Living By The Land – Episode 01

“GET a shift on, girls. The King’ll be here in an hour and you’ve still got your dainty little hands wrapped around udders!”

Louisa Harris looked up from the cow she was milking to see Martha, the burly head of the dairy at Lower Meadow Farm, pacing the milking shed like a woman possessed.

Amelia, Louisa’s fellow dairymaid, laughed.

“It’s not the King, Martha, just his men.”

Martha threw her hands in the air.

“Same difference, you cheeky wench. They’ll be reporting back in minute detail and I don’t want them telling His Majesty that my dairy has a dirty floor.”

“But you’ve washed it twice this morning already,” Amelia objected.

Louisa had been thinking the same, but having been at Lower Meadow Farm for only two weeks she was still a little scared of her brusque boss. She looked up and saw Martha tugging anxiously at her mobcap, checking her rollers were still in place. Louisa knew how much this afternoon’s semi-royal visit meant to everyone here. Martha wasn’t really criticising, she was just worried about letting Farmer Robert down.

“I’ve got one more cow to milk, Martha,” she said quickly, “and then I can go for the mops.”

Martha’s face softened.

“There, now, you’re a good ’un, young Louisa. Hard worker, too, eh, Amelia?”

From safely behind the broad side of her cow, Amelia stuck her tongue out in Martha’s general direction. Louisa suppressed a giggle and applied herself to her milking. Amelia Cooper was Martha’s second in command. A small but irrepressibly lively girl, she’d taken Louisa under her wing from the moment she’d arrived at Lower Meadow. Louisa was grateful for her friendship, though sometimes a little stunned by Amelia’s rather boisterous approach to life.

“I work very hard,” she was protesting to their boss now, rising as she finished milking her cow and carefully gathering her skirts.

“You’re not so bad,” Martha conceded, “as long as there’s nothing in trousers about!”

Amelia giggled.

“A girl has to think of her future, Martha,” she said, pouting.

“A girl has to watch her reputation,” Martha retorted tartly. “Now, hurry up with that milk and we can get the dairy sparkling before these blasted visitors turn up to inspect it.”

With that, Martha strode out, back towards her precious milk churns and cheese presses. Lower Meadow was well known for its dairy produce and Martha wanted it all just right. Louisa increased the pressure on her final cow’s udders, cursing her slowness. She’d been milking since she was a little lass but never so many cows at one time, and her fingers still tired more quickly than the more experienced Amelia.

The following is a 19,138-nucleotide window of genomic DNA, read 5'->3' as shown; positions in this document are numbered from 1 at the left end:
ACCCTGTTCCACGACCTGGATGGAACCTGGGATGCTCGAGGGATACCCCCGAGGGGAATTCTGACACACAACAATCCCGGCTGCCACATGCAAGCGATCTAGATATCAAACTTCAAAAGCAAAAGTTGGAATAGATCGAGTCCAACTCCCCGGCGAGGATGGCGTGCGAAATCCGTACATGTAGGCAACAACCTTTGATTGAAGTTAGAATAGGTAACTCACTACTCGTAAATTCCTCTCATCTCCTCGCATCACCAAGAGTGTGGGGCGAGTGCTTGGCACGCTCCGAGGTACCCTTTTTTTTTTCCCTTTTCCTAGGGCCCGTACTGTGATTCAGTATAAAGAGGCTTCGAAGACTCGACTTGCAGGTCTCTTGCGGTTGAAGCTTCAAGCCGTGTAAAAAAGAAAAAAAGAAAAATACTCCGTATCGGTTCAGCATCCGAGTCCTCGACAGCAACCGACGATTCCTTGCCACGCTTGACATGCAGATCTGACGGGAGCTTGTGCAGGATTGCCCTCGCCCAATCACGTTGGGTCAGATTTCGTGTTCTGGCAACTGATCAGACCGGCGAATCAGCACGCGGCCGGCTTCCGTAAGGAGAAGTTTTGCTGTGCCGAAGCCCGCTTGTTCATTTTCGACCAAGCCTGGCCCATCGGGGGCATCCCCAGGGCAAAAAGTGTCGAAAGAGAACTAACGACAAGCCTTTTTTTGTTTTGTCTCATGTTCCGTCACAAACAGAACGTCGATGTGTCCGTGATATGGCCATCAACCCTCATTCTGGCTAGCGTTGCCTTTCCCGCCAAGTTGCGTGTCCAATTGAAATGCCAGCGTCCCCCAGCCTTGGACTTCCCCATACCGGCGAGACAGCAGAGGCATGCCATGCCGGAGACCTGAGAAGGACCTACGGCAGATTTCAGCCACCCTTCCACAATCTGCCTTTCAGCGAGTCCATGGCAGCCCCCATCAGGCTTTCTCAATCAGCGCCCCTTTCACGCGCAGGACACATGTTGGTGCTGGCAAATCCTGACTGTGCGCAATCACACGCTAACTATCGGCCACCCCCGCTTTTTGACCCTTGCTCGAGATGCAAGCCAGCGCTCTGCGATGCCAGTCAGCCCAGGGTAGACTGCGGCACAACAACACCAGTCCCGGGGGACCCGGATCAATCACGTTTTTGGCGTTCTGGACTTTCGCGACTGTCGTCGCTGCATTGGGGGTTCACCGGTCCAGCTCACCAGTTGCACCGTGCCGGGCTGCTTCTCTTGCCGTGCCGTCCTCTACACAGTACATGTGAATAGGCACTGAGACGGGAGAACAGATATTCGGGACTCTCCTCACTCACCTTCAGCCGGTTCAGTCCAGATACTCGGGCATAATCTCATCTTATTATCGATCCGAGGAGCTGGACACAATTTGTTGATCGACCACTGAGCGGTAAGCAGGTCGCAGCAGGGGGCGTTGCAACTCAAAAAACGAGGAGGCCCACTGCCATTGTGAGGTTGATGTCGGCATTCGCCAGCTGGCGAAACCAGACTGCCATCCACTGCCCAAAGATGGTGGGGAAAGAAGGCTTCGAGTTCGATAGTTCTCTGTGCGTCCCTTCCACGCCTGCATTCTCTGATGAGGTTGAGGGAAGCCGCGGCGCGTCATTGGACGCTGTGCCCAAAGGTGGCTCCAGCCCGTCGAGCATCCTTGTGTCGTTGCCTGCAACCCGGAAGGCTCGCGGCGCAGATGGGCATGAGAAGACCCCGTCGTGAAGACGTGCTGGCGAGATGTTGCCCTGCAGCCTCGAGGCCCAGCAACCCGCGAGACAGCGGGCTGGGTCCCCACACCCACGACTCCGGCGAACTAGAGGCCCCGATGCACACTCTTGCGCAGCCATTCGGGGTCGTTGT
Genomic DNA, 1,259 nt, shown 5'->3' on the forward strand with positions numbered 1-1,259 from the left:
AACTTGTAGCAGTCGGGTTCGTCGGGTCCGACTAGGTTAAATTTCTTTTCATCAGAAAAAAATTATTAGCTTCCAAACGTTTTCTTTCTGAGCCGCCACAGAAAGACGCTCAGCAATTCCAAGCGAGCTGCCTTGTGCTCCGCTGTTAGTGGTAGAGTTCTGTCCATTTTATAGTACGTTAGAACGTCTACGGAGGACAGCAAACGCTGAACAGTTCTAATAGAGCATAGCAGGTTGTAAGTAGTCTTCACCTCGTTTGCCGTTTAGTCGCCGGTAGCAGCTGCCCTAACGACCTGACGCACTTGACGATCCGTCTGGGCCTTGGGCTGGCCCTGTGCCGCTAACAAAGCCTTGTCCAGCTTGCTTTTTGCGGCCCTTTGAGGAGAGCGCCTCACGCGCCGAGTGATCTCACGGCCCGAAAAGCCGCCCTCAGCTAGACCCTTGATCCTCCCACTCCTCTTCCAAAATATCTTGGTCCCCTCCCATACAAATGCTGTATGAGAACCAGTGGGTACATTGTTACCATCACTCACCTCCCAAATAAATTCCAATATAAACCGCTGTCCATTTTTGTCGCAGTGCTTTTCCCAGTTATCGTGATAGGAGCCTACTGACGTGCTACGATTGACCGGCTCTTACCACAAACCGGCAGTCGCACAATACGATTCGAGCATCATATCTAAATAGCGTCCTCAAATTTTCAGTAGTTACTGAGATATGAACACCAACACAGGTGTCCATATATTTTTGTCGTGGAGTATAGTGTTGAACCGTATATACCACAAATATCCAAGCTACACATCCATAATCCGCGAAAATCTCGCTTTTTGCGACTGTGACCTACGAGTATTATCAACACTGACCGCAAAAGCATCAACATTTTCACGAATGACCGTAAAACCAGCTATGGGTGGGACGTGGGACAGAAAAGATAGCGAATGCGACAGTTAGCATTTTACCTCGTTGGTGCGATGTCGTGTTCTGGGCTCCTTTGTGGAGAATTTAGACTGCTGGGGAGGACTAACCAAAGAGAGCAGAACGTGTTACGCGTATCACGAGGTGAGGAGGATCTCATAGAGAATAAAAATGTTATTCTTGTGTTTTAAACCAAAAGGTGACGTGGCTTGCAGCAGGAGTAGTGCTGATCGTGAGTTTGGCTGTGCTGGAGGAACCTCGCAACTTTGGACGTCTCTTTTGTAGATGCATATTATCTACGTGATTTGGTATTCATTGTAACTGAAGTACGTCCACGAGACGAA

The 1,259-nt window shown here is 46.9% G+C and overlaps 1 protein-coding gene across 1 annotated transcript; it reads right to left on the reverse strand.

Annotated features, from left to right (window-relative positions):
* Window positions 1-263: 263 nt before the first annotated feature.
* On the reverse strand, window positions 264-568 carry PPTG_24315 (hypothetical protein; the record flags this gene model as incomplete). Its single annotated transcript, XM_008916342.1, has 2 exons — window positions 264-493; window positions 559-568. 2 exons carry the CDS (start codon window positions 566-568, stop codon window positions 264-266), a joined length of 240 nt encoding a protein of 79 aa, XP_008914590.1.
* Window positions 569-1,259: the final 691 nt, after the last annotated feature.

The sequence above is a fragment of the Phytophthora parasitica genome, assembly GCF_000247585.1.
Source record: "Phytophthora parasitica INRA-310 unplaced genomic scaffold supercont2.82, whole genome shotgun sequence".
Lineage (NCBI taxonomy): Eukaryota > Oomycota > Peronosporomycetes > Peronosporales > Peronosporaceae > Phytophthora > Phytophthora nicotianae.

“There’s nothing wrong with my reputation,” her friend was saying now, as she rounded up the cows from their pen and began shooing them back towards the bottom field just beyond the back doors of the shed.

Louisa wisely kept silent, for Amelia, for all her kind heart, was rather wild when it came to the boys on the farm. She made no bones about the fact that she was looking for a husband and was for ever encouraging Louisa to do the same.

Louisa had to admit that she liked watching the easy banter between the male and female farmhands around the big kitchen table of an evening, but as of yet she hadn’t plucked up the courage to join in. She would, in time, not least because she had a suspicion that her dear father had had a similar idea when he’d sent her to do her apprenticeship on the big farm where he’d learned his own trade.

“You’ll have more fun at Lower Meadow than here,” he had kept on telling her in her last weeks at home. “It’s a big old place, always full of people – workers, students, guests. Robert’s full of ideas. There will be far more there for a young woman than I have to offer.”

Louisa had rushed to assure him that she loved life on their little smallholding and, remembering his brave words now, she felt a rush of pain. Leaning a suddenly hot cheek against the soft side of her cow, she shut her eyes against tears. Louisa’s family farm was no longer the happy little place in which she’d grown up. Six months ago her beloved mother had succumbed to the lung disease that had been making her pale and short of breath for a worryingly long time. The steadfast woman who had been up at dawn every day of Louisa’s life could suddenly get up no more.

Alison Cook